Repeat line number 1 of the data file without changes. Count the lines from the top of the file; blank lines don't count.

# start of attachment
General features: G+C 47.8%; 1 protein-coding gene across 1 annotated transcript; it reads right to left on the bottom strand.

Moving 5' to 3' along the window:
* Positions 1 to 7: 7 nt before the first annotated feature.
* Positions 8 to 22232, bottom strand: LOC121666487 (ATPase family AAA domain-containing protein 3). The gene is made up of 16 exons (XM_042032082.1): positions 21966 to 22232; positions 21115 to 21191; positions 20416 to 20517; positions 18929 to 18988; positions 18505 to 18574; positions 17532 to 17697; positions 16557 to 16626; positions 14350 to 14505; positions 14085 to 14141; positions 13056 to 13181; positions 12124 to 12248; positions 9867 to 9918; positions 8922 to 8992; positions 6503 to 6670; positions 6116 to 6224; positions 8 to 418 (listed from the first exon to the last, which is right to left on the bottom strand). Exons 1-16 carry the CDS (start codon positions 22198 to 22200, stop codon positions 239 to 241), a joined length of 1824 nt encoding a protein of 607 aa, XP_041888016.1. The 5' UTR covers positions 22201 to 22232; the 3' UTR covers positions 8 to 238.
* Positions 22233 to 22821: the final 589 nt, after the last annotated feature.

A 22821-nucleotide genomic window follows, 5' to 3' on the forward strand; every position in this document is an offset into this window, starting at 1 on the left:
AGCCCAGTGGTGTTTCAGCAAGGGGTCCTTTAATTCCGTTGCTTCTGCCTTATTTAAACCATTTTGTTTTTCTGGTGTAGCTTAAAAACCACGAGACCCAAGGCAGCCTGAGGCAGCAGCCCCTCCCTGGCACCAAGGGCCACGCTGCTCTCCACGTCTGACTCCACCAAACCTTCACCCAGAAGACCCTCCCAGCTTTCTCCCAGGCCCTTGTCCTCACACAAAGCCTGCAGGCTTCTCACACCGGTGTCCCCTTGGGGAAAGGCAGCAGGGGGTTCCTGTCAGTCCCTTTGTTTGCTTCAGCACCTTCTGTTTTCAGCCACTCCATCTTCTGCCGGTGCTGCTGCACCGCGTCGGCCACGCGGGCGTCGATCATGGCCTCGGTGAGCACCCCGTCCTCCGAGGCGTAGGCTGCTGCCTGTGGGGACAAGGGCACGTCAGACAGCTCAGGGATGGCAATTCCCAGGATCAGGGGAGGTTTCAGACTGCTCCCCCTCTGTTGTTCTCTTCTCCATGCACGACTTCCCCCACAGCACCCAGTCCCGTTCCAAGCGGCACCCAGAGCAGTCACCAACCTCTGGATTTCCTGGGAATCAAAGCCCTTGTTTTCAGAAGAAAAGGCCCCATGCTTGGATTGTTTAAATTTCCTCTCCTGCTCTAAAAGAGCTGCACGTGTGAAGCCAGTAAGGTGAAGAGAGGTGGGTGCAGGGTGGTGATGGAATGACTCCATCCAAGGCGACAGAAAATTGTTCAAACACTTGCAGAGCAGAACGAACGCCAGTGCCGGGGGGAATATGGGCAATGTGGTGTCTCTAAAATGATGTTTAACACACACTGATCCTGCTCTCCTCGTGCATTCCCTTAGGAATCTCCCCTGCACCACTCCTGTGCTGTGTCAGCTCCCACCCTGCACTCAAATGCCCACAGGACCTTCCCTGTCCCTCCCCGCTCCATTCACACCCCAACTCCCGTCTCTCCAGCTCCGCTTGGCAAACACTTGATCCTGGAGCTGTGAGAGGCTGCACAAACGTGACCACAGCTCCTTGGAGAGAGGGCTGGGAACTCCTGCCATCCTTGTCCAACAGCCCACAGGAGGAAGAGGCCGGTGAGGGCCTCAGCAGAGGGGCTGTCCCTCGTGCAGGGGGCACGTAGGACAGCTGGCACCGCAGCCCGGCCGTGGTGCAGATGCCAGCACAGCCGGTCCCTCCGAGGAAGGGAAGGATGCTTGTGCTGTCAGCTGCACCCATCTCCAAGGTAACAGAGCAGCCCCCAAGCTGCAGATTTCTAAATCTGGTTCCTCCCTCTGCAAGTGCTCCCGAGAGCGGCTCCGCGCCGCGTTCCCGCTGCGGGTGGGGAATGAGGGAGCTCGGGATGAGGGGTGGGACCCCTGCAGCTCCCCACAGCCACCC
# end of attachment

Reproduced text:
General features: G+C 47.8%; 1 protein-coding gene across 1 annotated transcript; it reads right to left on the bottom strand.